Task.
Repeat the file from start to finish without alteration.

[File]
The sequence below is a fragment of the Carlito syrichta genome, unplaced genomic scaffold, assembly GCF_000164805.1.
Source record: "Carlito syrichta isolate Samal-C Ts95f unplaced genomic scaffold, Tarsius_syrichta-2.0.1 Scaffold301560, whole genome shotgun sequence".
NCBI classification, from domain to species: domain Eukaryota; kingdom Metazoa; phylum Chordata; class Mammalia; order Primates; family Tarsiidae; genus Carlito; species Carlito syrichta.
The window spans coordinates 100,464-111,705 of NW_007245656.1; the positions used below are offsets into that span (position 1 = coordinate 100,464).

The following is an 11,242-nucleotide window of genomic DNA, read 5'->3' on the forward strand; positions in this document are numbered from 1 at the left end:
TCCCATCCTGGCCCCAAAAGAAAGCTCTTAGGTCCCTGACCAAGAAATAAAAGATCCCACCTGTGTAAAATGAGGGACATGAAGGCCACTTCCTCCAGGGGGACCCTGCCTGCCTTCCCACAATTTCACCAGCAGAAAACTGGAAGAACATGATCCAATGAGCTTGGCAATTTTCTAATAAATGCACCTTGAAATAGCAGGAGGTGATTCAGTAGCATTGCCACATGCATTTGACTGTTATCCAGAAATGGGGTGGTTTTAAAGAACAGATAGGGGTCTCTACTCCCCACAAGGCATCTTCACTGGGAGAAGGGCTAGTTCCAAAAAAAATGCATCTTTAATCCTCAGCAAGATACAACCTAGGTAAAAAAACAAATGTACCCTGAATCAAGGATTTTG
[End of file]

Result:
The sequence below is a fragment of the Carlito syrichta genome, unplaced genomic scaffold, assembly GCF_000164805.1.
Source record: "Carlito syrichta isolate Samal-C Ts95f unplaced genomic scaffold, Tarsius_syrichta-2.0.1 Scaffold301560, whole genome shotgun sequence".
NCBI classification, from domain to species: domain Eukaryota; kingdom Metazoa; phylum Chordata; class Mammalia; order Primates; family Tarsiidae; genus Carlito; species Carlito syrichta.
The window spans coordinates 100,464-111,705 of NW_007245656.1; the positions used below are offsets into that span (position 1 = coordinate 100,464).

The following is an 11,242-nucleotide window of genomic DNA, read 5'->3' on the forward strand; positions in this document are numbered from 1 at the left end:
TCCCATCCTGGCCCCAAAAGAAAGCTCTTAGGTCCCTGACCAAGAAATAAAAGATCCCACCTGTGTAAAATGAGGGACATGAAGGCCACTTCCTCCAGGGGGACCCTGCCTGCCTTCCCACAATTTCACCAGCAGAAAACTGGAAGAACATGATCCAATGAGCTTGGCAATTTTCTAATAAATGCACCTTGAAATAGCAGGAGGTGATTCAGTAGCATTGCCACATGCATTTGACTGTTATCCAGAAATGGGGTGGTTTTAAAGAACAGATAGGGGTCTCTACTCCCCACAAGGCATCTTCACTGGGAGAAGGGCTAGTTCCAAAAAAAATGCATCTTTAATCCTCAGCAAGATACAACCTAGGTAAAAAAACAAATGTACCCTGAATCAAGGATTTTG